Melvin Lacy Renfro (born December 30, 1941) is a former American football player, a cornerback who spent his entire 14-year career in the National Football League (NFL) with the Dallas Cowboys. He is a member of the Pro Football Hall of Fame.
Renfro in Super Bowl V in January 1971
|Born:||December 30, 1941|
|Height:||6 ft 0 in (1.83 m)|
|Weight:||190 lb (86 kg)|
|High school:||Portland (OR) Jefferson|
|NFL Draft:||1964 / Round: 2 / Pick: 17|
|AFL draft:||1964 / Round: 10 / Pick: 79|
|Career highlights and awards|
|Career NFL statistics|
|Player stats at PFR|
Born in Houston, Texas, Renfro moved with his family to Portland, Oregon, and he attended its Jefferson High School, starring as a two-way football player and track and field athlete. As a sophomore and junior, he contributed to his team achieving a 23–0 record, including consecutive Class A-1 football state championships in 1957 and 1958. The Democrats' 1958 team is regarded as one of the greatest in Oregon prep history, which had a backfield that included him at halfback, quarterback Terry Baker (1962 Heisman Trophy winner at Oregon State), halfback Mickey Hergert (one of the leading ground gainers in the nation at Lewis & Clark College) and his brother Raye Renfro at fullback (in 1958 he broke a Portland Interscholastic League record with 24 touchdowns). After Baker graduated, Renfro saw playing time at quarterback as a senior in 1959 and was also an all-state selection at running back, as Jefferson pursued a third consecutive title. They again advanced to the championship game, played before more than 21,000 at Multnomah Stadium in Portland, but lost 7–6 to Medford.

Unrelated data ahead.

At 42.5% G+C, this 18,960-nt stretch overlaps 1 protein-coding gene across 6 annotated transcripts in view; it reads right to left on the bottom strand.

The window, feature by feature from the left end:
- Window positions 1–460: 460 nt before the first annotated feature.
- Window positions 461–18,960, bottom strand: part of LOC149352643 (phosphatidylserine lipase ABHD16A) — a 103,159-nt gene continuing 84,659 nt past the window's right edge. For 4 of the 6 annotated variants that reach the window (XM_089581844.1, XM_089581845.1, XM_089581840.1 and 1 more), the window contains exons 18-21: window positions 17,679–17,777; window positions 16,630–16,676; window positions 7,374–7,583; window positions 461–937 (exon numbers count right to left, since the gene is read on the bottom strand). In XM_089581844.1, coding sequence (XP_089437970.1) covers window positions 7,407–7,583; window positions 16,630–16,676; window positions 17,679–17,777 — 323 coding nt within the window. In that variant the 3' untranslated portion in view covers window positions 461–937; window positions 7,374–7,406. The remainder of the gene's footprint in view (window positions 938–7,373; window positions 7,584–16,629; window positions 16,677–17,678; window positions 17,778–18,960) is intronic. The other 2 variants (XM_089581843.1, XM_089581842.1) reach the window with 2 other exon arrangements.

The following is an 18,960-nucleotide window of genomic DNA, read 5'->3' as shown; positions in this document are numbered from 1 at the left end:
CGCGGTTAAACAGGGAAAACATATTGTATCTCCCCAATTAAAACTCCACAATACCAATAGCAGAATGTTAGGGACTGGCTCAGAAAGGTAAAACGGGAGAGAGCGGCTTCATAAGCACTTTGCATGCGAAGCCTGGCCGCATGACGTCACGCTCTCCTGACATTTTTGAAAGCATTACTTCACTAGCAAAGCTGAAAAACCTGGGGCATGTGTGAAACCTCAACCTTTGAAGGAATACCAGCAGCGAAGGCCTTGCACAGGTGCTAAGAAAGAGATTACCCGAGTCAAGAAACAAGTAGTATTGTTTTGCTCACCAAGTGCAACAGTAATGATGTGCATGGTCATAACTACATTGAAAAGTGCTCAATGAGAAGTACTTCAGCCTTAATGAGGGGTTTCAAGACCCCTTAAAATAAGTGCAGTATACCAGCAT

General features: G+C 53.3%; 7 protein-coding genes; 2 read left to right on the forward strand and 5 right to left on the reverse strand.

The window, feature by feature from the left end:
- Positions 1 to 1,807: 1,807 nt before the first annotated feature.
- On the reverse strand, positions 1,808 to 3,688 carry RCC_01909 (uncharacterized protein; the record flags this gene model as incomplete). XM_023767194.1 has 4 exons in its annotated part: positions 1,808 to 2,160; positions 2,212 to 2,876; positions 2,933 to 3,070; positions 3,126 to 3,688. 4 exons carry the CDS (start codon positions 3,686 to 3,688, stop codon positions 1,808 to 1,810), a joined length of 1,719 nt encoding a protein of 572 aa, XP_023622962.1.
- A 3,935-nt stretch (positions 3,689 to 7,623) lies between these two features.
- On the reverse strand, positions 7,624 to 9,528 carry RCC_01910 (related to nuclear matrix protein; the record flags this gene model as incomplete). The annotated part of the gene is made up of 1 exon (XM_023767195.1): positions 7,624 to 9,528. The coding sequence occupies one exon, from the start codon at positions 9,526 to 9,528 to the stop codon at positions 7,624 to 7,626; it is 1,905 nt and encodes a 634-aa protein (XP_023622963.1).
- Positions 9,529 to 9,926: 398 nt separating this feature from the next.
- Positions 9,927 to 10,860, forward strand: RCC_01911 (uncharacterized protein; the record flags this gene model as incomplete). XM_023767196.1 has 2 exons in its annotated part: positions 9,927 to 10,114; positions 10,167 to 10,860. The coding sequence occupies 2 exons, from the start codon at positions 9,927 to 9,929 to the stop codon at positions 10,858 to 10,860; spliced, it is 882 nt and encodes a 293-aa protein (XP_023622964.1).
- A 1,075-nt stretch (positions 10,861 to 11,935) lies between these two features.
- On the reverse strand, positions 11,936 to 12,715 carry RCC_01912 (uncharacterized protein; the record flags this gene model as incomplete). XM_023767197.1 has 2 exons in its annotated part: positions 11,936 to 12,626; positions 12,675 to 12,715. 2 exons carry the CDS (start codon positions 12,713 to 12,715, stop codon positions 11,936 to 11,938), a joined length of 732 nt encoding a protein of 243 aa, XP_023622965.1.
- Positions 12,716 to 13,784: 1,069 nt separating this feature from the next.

In track as a junior in 1959, he helped Jefferson win the team title by winning the 180-yard low hurdles, the 120-yard high hurdles (breaking the state record) and the broad jump state titles. In 1960, he broke two Oregon junior AAU championship records with a 120-yard high hurdles of 13.9 seconds and 19.3 seconds in the 180-yard low hurdles. Renfro also collected 32 points outscoring every team except one, recording the state record with a 24.1 broad jump and winning the low hurdles, high hurdles and the half-mile relay team. He was named outstanding athlete in the Golden West Invitational track meet, which brought annually the nation's top high school seniors. He was Track and Field News "High School Athlete of the Year" in 1960.
In 1983, he was inducted into the Oregon Sports Hall of Fame.
In 1960, Renfro enrolled at the University of Oregon in Eugene, where he excelled for the track team and as a two-way football player, an All-American halfback and defensive back. In football, he earned All-Pacific Coast Conference recognition three times and is one of only two-time All-American (Steve Barnett is the other player) in university history. He is also the second two-sport All-American in university history, the first one was George Shaw in football and baseball.
In 1992, Renfro was inducted into the University of Oregon Athletic Hall of Fame.
From the start of his sophomore season he received recognition as one of the best and most complete running backs in college football, being able to run inside or outside, catch, block and play special teams. In 1963, he was even named the team's backup quarterback.